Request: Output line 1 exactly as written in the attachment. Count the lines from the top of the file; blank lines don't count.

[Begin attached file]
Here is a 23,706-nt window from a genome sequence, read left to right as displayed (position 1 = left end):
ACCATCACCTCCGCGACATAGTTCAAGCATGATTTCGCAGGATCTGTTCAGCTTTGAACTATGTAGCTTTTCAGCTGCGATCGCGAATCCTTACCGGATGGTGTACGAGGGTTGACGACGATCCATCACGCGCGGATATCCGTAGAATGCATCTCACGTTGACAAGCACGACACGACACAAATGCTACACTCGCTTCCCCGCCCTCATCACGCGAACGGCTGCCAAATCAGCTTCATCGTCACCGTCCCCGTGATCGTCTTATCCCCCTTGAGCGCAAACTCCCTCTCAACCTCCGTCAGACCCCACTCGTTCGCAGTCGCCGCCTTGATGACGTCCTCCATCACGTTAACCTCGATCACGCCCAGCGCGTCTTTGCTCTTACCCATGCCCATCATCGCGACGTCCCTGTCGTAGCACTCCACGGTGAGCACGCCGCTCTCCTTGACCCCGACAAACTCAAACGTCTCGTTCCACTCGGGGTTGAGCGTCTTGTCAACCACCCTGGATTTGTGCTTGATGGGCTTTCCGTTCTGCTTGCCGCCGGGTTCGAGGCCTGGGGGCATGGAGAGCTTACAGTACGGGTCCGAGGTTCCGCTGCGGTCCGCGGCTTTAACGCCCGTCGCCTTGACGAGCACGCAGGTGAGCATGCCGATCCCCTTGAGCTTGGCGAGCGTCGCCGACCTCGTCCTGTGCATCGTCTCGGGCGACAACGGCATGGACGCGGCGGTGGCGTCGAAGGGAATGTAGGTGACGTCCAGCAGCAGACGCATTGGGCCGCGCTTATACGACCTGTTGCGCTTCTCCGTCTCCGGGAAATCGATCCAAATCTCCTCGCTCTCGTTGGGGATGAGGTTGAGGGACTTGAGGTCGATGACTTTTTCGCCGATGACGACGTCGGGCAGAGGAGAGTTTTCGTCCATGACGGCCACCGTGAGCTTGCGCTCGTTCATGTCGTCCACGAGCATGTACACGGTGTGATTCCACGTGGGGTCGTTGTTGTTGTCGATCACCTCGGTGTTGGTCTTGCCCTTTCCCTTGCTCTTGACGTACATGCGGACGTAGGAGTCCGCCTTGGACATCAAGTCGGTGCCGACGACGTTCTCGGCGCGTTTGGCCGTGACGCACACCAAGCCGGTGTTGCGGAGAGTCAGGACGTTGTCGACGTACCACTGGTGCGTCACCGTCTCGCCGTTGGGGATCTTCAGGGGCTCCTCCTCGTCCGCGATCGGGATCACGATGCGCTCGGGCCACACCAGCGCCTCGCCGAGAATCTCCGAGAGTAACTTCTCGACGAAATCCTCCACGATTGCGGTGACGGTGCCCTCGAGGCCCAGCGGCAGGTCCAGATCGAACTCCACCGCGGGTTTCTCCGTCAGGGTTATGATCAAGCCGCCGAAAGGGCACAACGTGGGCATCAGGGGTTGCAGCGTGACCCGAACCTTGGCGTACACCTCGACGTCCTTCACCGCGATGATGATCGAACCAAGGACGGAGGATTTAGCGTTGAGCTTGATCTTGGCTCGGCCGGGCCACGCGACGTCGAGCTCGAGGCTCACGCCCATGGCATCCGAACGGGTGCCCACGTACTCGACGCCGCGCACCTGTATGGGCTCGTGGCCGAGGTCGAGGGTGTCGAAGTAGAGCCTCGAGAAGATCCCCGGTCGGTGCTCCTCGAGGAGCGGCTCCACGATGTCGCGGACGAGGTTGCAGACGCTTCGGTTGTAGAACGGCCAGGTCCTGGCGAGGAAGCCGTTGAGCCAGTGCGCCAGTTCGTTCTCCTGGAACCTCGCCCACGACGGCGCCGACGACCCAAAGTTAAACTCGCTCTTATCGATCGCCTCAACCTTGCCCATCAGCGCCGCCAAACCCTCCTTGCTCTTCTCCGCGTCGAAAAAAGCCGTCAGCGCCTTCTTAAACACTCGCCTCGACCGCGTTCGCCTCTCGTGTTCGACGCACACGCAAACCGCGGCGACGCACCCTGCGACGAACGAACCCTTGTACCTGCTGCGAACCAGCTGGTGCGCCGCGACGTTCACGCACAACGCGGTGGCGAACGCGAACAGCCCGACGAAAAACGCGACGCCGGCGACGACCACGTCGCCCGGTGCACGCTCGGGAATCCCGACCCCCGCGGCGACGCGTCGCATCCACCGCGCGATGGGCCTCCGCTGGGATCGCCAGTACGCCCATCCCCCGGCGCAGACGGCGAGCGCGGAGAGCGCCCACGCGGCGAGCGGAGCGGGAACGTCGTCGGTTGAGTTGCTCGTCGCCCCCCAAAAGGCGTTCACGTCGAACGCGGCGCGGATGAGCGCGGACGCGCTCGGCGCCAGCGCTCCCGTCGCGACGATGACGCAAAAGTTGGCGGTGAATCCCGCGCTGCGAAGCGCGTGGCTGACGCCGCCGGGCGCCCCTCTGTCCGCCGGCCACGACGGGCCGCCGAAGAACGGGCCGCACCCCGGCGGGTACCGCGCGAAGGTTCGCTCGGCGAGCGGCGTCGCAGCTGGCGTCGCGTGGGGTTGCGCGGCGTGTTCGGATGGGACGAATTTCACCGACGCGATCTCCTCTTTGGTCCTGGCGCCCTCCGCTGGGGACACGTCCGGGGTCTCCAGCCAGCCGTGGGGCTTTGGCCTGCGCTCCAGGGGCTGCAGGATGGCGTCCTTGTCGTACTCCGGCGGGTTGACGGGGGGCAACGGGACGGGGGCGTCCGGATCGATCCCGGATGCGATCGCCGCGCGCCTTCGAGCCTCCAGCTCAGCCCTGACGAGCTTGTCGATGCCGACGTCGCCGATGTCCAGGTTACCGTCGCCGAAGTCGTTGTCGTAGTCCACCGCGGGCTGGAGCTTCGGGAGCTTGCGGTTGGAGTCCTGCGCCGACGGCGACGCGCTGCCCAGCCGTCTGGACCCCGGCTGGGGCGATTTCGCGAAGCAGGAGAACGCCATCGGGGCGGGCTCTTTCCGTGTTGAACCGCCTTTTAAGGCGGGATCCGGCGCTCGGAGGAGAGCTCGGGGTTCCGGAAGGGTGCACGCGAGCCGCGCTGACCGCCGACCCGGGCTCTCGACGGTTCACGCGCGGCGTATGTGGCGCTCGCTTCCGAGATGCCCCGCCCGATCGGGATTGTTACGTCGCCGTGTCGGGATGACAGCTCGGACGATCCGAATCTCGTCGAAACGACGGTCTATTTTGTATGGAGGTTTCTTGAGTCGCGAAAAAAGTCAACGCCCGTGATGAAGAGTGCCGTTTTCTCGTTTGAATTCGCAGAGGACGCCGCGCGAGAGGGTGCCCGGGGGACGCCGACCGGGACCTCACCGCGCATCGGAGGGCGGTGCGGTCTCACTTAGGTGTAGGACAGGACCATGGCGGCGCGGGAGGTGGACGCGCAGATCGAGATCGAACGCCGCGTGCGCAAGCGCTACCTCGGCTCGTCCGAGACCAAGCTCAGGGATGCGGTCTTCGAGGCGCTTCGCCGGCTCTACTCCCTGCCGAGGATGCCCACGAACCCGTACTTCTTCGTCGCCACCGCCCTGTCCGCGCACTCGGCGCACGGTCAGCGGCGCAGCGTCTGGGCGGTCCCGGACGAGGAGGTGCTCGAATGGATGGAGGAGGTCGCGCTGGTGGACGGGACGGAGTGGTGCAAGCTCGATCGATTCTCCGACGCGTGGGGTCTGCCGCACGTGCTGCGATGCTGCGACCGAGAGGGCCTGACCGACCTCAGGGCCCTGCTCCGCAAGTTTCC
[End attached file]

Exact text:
Here is a 23,706-nt window from a genome sequence, read left to right as displayed (position 1 = left end):